The Houston Chronicle retail reporter, formerly a transportation reporter for the San Antonio Express-News, authored an in-depth article on a failed toll road plan, bringing to light “the pitfalls of privatized infrastructure.”
Katherine Blunt’s exhaustive coverage of a failed toll road plan in southern Texas continues to compile accolades.
While working as a transportation reporter for the San Antonio Express-News, the Elon alumna and Houston Chronicle retail reporter published “End of the Road: Texas Highway 150 leaves taxpayers in limbo," a 6,000-word article supplemented by an extensive multimedia package in September 2016. The long-form narrative details the troubles surrounding the southern section of Texas 130, the Lone Star State’s first public-private toll road, which has failed to meet traffic projections, among other financial and environmental concerns.
In October, the “End of the Road” article was honored in a national Editor & Publisher competition, capturing an EPPY Award for best business reporting. The EPPY Awards recognize the best media-affiliated websites across 30 diverse categories. Following the award announcement, the Express News published an Oct. 30 release commending Blunt’s in-depth report that “showed the pitfalls of privatized infrastructure.” The online article was accompanied by several video and audio elements, interactive graphics and embedded documents.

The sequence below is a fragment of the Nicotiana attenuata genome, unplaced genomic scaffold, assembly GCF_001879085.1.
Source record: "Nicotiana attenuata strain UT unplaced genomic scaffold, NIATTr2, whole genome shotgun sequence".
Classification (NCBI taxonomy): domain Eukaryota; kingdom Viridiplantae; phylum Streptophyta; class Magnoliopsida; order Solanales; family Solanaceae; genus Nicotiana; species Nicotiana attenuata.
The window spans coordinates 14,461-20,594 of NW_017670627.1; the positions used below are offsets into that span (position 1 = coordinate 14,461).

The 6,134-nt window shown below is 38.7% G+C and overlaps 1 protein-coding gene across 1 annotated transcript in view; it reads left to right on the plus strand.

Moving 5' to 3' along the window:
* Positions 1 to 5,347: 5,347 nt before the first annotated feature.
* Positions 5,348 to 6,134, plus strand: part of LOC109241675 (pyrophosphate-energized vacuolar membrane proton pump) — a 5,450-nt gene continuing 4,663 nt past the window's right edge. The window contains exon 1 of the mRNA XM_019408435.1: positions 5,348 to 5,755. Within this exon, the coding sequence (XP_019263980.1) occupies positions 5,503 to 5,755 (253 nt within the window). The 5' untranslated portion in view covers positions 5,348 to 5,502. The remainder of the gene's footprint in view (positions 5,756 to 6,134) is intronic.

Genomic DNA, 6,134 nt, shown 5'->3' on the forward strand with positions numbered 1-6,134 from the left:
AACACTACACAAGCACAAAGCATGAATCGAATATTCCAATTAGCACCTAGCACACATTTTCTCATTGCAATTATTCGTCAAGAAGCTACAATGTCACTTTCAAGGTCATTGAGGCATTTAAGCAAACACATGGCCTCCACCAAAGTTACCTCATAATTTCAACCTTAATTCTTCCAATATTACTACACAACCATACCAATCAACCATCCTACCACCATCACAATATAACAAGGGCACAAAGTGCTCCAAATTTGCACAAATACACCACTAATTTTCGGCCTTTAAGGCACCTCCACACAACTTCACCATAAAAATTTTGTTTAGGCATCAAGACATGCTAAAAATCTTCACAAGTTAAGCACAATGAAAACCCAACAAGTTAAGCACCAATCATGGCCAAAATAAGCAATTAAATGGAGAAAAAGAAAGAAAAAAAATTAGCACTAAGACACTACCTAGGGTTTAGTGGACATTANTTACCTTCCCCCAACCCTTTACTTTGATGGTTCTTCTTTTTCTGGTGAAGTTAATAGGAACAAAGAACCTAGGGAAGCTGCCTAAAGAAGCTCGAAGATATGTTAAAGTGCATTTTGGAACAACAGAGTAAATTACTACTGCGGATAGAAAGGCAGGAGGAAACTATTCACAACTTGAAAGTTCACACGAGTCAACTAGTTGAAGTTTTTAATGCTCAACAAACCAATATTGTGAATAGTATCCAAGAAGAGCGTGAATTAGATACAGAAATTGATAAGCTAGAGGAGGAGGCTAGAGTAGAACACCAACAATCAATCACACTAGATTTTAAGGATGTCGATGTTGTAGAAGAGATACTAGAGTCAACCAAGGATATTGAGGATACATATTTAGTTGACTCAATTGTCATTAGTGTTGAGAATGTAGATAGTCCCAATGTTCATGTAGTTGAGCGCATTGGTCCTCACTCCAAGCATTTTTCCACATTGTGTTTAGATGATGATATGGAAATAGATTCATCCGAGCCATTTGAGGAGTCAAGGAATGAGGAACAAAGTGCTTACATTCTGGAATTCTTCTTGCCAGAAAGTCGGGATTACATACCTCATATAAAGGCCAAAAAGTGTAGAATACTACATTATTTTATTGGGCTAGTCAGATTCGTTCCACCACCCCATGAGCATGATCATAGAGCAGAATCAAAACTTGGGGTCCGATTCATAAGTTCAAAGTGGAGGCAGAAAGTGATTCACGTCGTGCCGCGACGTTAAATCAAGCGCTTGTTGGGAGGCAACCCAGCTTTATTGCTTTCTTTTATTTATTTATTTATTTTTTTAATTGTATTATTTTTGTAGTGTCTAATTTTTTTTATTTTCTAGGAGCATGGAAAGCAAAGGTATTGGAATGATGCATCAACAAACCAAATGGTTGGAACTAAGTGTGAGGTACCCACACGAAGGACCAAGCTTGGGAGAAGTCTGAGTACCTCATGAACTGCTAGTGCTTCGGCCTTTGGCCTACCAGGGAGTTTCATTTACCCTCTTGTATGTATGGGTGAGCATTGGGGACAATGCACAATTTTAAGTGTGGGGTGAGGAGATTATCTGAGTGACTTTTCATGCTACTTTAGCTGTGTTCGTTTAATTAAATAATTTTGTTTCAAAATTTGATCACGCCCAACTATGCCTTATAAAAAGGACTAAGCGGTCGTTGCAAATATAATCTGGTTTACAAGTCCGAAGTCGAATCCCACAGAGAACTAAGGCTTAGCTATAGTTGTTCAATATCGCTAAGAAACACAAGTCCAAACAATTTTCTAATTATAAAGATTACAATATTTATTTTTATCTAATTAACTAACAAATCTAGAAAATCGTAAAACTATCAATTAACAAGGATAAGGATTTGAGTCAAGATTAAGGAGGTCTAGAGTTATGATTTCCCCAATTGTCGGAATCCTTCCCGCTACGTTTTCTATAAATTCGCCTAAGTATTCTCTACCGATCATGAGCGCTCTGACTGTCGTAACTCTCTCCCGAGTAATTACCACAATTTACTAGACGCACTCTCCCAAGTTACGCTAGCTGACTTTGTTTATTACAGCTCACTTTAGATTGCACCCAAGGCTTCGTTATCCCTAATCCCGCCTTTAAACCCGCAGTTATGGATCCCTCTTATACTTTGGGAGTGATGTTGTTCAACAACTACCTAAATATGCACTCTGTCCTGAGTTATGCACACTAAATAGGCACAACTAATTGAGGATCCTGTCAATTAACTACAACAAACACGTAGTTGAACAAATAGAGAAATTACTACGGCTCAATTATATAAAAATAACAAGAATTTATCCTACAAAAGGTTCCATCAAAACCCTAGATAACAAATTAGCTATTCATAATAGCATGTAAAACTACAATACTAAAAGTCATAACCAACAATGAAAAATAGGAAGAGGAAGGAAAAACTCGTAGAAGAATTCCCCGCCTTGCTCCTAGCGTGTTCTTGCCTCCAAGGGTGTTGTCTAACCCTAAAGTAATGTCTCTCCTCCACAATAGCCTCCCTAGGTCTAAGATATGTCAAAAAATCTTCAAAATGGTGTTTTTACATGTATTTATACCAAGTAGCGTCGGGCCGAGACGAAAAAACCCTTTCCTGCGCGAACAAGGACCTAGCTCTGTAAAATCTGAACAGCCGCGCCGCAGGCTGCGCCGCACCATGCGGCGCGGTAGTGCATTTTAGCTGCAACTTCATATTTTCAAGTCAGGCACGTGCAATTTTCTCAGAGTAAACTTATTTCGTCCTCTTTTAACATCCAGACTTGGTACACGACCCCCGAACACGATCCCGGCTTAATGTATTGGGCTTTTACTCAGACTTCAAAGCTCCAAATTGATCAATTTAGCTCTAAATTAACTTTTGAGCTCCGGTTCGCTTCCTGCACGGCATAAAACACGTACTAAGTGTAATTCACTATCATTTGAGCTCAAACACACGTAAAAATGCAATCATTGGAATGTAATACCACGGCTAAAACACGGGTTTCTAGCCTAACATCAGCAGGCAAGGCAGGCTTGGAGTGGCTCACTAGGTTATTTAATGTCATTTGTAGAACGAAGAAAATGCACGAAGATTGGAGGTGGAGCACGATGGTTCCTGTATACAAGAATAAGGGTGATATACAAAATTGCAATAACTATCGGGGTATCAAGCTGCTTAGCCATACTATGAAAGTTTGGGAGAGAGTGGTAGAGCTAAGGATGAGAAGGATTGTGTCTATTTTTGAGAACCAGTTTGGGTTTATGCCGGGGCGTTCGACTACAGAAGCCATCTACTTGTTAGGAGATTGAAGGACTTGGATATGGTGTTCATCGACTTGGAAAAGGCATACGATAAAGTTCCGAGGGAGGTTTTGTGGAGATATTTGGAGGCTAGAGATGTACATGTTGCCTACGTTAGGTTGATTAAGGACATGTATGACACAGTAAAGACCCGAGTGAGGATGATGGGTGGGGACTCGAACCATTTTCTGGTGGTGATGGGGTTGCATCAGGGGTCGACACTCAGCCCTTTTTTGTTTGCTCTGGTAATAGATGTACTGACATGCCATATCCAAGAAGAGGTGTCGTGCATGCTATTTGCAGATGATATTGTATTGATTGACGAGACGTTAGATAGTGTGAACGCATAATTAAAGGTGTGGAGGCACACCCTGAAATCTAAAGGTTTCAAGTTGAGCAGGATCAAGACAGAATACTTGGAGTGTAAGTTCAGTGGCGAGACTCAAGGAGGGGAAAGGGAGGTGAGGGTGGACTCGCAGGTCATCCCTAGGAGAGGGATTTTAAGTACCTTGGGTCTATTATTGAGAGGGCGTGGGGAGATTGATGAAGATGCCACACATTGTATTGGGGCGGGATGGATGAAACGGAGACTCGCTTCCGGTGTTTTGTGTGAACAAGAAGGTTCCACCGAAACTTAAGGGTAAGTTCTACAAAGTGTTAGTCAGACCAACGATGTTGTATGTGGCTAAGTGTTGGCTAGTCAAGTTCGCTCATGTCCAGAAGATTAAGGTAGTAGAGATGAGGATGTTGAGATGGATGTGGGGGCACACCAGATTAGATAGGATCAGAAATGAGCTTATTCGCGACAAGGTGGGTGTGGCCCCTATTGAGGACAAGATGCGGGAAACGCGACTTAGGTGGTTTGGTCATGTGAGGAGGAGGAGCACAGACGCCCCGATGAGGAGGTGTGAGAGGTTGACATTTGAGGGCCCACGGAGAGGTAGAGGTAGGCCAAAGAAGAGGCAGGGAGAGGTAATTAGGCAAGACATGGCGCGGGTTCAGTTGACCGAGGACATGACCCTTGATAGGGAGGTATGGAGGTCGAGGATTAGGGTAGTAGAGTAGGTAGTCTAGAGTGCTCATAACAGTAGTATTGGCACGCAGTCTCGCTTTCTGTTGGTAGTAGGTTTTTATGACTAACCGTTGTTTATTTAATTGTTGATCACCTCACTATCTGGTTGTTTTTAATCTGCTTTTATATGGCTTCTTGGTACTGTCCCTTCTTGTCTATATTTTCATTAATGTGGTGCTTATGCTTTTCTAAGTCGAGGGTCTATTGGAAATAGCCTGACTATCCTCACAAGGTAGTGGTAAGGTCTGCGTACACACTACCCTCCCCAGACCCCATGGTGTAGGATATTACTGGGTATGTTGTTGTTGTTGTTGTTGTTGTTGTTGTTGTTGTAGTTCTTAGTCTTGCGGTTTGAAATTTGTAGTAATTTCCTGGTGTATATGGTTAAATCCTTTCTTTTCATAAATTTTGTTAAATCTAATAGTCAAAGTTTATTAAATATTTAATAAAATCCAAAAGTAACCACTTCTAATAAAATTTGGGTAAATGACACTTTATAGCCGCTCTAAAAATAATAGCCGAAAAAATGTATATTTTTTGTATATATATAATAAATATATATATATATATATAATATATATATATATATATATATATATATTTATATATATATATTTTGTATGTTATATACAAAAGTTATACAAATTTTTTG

The EPPY Award comes on the heels of a first-place finish in the 2016 journalism awards presented by the Texas Associated Press Managing Editors (TAPME). “End of the Road” placed first in the competition’s business reporting category.
In the contest’s comments session, judge Ben van der Meer, a Sacramento Business Journal reporter, praised Blunt’s article explaining, “Terrific use of graphics, and timely considering discussion of how to pay for needed infrastructure nationwide.”
Interested in the article’s print presentation? Find it on the TAPME awards website.
Following a distinguished undergraduate career at Elon, the journalism and history double major was awarded a Hearst Journalism Fellowship, a prestigious two-year program that includes two 12-month rotations at top Hearst newspapers. Blunt completed her Fellowship in the summer and was hired by the Houston Chronicle, site of her second rotation.